Week 4 Sunday December 18 – Saturday December 24
2 Samuel 7:1-11, 16
In this passage, a conversation between God and David ensues. David is decided on building YHWH a temple, a place where God can dwell and the people can worship. YHWH is quick to turn this proposal on its head, though. YHWH says, it is I who will build for you a house, a long lineage of sons and daughters who will follow in my teachings. This passage is important for Advent in its display of God’s commitment to God’s people. There are a number of covenants made throughout the Hebrew Bible; covenants with Noah, Abraham, Moses, and David. In the Christian tradition, we understand Jesus as being another covenant of God with God’s people, a revealing of God’s grace and redemption in our lives and our world. In this season of Advent, how does this passage inform your understanding of God’s promise to our world? If we follow the lineage all the way back to the time of Noah, what does this say about the length of God’s commitment to our world?
This passage is one of the most famous in the New Testament. Often referred to as the Magnificat, this song of Mary is a lesson in the nature of God and God’s work in our world. An angel visits Mary and tells her that she will bear the Son of God and he will rule over the house of David. She rushes off to visit Elizabeth her cousin, who was pregnant with John the Baptist. Mary responds by giving praise to God for selecting her as the mother of Jesus. In the passage, Mary speaks of the nature of God, and God’s favor placed on those that fear God, those that humble themselves in front of God, those who are not proud, the hungry, and the people of Israel. Mary is not just thanking God, but reminding the reader of God’s call for justice in the world, that it is not the rich and the proud who will receive blessings, but those who follow in the line of God. When we think about the birth of Jesus, to a woman with so little power, how does this transform your view of God’s presence in the world? In what new ways do you see God’s work when God is often portrayed as a mighty ruler?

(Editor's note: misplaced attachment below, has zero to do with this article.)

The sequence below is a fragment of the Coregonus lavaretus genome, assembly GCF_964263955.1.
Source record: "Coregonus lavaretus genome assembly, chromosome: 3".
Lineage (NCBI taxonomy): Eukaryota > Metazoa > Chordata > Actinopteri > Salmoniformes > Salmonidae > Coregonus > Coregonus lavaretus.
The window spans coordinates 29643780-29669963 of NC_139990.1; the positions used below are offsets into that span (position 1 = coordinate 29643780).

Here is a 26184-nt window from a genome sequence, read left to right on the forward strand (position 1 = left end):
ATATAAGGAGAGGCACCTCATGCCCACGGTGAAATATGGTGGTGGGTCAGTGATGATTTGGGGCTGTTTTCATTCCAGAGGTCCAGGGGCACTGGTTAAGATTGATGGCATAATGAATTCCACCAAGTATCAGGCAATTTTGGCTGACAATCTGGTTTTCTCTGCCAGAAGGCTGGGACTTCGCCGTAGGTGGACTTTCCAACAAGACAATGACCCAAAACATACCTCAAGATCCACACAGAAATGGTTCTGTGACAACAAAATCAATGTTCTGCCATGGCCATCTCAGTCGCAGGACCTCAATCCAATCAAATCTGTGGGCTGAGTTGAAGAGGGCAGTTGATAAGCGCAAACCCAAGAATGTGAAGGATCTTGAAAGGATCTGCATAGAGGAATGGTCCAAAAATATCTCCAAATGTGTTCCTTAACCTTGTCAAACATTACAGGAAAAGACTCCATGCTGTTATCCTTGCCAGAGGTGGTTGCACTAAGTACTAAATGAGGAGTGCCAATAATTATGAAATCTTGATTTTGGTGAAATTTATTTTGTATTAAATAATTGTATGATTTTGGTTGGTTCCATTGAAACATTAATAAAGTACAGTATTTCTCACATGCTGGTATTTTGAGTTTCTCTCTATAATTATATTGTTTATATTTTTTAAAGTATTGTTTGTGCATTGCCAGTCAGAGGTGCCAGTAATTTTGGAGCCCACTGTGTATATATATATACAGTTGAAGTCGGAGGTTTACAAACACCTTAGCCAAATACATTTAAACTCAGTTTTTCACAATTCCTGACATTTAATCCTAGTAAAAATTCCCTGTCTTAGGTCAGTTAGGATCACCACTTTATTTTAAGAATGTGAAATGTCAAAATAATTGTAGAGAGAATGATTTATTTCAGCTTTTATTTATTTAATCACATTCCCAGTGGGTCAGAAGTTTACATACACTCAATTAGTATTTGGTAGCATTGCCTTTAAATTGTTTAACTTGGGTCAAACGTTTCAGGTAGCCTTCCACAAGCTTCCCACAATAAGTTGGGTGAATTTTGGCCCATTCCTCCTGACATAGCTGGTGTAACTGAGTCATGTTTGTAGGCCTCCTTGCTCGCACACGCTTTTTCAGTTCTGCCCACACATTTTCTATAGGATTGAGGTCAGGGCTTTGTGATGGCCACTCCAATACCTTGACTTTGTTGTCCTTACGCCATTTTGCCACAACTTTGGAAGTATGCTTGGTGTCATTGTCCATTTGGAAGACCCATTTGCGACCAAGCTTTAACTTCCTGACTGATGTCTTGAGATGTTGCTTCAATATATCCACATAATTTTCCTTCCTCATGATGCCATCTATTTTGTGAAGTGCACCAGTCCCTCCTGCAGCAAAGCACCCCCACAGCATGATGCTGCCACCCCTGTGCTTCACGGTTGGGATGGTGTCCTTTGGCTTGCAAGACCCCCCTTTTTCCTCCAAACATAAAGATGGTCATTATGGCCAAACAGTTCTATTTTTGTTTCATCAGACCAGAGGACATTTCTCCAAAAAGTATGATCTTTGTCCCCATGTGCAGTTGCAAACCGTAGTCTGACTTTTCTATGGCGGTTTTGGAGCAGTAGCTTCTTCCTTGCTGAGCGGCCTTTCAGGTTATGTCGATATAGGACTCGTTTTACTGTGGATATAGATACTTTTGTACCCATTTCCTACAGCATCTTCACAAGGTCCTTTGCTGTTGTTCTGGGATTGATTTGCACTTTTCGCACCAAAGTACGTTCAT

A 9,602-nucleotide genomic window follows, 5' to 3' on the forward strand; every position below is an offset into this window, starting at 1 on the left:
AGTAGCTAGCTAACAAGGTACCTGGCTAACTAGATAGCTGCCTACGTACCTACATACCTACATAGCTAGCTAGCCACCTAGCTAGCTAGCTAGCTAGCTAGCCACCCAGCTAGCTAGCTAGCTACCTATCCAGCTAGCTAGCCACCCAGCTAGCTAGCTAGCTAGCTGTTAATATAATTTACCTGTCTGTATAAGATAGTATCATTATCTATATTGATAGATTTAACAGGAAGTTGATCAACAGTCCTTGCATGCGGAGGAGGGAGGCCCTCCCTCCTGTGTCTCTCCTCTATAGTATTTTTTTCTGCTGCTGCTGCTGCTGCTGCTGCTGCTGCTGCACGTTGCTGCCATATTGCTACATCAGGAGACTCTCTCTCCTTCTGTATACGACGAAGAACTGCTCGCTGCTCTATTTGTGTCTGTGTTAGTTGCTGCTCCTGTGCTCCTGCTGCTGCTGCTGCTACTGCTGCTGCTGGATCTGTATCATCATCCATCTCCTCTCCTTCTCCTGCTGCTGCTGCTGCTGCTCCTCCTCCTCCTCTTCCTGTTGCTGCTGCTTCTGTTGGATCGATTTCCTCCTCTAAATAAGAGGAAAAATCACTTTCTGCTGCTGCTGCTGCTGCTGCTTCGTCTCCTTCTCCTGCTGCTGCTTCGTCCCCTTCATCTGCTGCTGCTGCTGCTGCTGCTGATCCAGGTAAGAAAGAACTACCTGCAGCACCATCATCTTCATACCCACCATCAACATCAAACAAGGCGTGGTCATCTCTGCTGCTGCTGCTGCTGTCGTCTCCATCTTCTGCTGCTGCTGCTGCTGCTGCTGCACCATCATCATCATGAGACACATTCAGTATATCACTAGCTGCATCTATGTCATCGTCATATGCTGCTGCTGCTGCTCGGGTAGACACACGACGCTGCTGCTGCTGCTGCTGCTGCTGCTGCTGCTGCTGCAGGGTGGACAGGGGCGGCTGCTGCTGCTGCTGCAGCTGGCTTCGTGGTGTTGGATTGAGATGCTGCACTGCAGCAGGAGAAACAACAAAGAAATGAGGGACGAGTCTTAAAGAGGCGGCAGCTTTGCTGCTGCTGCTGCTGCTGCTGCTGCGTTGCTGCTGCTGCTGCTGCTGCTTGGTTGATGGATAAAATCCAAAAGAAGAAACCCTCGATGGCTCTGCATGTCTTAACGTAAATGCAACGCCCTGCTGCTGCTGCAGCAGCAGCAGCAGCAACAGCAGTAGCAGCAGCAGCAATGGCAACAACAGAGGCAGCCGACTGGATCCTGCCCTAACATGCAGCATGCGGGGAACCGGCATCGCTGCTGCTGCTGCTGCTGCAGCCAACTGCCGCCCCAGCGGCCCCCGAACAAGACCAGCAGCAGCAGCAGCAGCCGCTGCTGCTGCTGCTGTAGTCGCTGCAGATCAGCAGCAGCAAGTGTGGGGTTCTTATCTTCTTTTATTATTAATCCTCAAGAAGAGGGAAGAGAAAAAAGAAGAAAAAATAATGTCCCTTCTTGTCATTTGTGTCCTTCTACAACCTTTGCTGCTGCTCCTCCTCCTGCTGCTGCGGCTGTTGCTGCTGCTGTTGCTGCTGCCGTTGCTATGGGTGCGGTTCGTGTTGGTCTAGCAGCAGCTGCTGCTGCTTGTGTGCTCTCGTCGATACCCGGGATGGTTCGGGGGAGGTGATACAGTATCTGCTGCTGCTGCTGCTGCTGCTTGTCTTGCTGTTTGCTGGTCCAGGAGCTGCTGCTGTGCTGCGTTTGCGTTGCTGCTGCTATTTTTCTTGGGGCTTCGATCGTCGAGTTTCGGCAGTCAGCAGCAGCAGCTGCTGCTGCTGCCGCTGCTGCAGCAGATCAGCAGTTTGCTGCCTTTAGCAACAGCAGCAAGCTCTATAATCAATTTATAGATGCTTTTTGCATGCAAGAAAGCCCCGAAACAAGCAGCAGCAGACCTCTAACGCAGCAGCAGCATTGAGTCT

We revisit the story of God’s covenant with David in the psalm for this week. The psalmist is focused on making it known to the world that God is faithful and recalls David’s story as evidence. Often times, this psalm is used in Christian teaching as a reference to the coming of Jesus. If we expand this to a wider historical view, we can see that this psalm is making speaking of the long-standing covenant of God with God’s people, stretching from David through Jesus to today. In what ways do we make it known to the world that God is faithful to us? How do we sing of God’s great love in this season of Advent?
In the conclusion of his letter to the church in Rome, Paul gives blessings to God for God’s faithfulness and steadfast love. The church in Rome during this time was in major conflict, mainly about the relationships between Jews and Gentiles and their respective experiences with the grace of God. Paul is reassuring the people in his letter, telling them that it is God who establishes the gospel in all our hearts, and that the faith of those who follow Christ is available to all. In this season of waiting, how are you prepared to allow God to work in grace and love in your life? Often times, we may assume that our relationship with God is a one-way street, with us always seeking God. How is this counter-productive? How can we instead wait for God to move in our lives and our world?